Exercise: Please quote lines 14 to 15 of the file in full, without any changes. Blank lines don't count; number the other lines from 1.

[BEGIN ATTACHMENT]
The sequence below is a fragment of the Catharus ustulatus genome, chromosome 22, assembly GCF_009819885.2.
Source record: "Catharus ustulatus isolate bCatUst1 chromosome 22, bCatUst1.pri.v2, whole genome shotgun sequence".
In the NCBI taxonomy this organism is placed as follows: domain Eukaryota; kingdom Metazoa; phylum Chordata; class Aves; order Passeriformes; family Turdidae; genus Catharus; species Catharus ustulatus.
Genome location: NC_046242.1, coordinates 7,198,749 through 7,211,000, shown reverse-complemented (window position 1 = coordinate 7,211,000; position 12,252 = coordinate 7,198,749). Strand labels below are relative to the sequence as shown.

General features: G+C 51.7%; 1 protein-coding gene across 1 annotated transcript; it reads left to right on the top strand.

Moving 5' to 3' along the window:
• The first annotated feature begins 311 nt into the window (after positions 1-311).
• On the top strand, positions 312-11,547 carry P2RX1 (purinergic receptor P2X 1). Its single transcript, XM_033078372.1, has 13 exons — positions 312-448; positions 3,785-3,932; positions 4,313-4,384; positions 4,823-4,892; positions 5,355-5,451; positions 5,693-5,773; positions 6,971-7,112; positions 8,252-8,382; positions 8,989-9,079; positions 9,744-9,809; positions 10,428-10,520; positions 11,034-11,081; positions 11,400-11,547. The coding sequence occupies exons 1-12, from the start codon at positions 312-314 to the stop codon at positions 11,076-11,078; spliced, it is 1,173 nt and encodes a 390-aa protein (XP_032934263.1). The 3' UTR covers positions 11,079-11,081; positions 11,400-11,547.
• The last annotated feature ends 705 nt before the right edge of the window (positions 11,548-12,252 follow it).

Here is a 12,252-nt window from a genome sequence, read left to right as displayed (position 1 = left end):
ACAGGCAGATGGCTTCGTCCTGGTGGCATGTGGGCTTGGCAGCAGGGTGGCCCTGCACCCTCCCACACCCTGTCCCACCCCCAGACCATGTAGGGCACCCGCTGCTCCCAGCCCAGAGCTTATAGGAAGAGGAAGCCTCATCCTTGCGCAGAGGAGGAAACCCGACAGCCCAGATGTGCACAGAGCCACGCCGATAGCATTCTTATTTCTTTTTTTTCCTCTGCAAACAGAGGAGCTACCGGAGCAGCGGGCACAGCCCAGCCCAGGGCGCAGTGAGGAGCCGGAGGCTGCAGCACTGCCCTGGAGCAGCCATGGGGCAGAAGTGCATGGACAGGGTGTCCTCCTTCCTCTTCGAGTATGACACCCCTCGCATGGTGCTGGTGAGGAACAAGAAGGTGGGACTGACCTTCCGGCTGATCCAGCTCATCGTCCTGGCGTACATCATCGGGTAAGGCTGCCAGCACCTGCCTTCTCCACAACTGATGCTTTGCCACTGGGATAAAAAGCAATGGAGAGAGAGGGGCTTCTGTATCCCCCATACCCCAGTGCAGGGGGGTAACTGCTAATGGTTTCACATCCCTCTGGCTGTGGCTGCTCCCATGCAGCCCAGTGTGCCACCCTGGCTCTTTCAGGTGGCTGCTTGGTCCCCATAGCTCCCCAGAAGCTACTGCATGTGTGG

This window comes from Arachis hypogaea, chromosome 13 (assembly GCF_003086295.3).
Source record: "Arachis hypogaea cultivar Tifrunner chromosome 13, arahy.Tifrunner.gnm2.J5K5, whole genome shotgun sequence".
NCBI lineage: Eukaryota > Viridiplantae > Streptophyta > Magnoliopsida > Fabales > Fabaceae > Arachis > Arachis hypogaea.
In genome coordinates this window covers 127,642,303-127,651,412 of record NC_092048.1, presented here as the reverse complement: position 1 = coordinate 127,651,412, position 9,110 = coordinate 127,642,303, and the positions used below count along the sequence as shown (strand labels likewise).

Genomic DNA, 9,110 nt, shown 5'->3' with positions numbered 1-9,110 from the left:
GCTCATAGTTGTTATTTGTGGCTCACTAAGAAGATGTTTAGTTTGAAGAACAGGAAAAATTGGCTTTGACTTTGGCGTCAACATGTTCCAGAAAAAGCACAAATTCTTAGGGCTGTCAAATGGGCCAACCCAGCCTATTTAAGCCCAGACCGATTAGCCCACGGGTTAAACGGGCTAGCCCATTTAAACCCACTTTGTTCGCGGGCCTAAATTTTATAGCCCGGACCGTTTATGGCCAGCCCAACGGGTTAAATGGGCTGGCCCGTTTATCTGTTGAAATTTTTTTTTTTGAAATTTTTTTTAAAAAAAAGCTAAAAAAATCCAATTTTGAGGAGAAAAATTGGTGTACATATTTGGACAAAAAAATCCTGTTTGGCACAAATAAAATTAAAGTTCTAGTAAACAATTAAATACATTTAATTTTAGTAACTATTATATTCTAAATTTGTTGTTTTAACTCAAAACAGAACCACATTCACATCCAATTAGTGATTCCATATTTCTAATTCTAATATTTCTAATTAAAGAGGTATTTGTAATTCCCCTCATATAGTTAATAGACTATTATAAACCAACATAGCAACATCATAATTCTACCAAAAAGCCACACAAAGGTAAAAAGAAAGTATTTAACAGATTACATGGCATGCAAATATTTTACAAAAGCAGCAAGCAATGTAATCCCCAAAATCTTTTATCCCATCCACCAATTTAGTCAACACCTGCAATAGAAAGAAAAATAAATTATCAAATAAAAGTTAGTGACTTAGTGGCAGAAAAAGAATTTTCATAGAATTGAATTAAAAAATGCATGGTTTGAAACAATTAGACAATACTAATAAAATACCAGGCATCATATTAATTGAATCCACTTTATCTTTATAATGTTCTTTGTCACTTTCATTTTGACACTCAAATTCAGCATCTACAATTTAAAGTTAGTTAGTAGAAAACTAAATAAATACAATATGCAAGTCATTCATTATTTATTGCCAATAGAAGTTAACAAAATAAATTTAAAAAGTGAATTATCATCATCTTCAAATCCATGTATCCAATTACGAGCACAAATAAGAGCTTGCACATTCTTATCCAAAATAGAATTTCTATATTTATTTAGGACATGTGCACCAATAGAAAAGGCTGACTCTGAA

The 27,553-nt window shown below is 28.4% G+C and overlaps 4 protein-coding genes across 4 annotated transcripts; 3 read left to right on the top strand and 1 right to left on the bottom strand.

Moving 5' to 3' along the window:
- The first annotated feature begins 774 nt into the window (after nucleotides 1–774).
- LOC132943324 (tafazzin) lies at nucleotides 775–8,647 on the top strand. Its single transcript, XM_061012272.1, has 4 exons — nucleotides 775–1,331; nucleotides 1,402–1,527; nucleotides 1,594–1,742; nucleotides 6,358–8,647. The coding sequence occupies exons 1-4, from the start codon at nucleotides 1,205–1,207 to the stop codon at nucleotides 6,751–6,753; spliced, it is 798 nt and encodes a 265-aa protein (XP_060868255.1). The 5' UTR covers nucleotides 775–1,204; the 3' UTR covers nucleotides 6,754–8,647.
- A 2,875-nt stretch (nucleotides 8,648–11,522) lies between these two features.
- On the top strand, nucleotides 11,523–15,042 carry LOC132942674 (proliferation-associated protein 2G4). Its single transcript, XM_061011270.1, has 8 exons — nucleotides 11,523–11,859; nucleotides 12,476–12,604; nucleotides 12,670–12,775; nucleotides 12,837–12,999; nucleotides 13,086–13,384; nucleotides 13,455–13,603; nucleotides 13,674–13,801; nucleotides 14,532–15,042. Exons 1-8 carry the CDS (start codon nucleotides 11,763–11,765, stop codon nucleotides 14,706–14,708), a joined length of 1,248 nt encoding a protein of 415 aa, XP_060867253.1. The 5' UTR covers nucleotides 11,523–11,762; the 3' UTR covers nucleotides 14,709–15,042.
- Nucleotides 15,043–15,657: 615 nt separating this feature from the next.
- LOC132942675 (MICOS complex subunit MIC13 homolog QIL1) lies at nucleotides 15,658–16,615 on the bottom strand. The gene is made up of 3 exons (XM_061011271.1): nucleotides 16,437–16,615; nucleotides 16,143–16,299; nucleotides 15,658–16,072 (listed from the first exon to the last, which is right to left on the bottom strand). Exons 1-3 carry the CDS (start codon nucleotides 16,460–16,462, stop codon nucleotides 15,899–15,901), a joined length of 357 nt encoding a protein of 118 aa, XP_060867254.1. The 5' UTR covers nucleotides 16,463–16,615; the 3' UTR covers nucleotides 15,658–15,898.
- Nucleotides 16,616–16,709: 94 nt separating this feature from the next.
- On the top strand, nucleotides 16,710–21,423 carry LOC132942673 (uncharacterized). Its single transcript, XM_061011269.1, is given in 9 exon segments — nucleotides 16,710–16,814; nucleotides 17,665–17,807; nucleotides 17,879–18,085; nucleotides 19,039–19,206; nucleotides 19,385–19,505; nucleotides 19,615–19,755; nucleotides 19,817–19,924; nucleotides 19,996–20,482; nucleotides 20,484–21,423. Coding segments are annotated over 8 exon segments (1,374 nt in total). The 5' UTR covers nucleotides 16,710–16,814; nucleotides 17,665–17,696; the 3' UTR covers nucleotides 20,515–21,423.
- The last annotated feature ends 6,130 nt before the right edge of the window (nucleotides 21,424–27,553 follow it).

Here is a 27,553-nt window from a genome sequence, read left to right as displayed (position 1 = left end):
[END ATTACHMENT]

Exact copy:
NCBI lineage: Eukaryota > Viridiplantae > Streptophyta > Magnoliopsida > Fabales > Fabaceae > Arachis > Arachis hypogaea.
In genome coordinates this window covers 127,642,303-127,651,412 of record NC_092048.1, presented here as the reverse complement: position 1 = coordinate 127,651,412, position 9,110 = coordinate 127,642,303, and the positions used below count along the sequence as shown (strand labels likewise).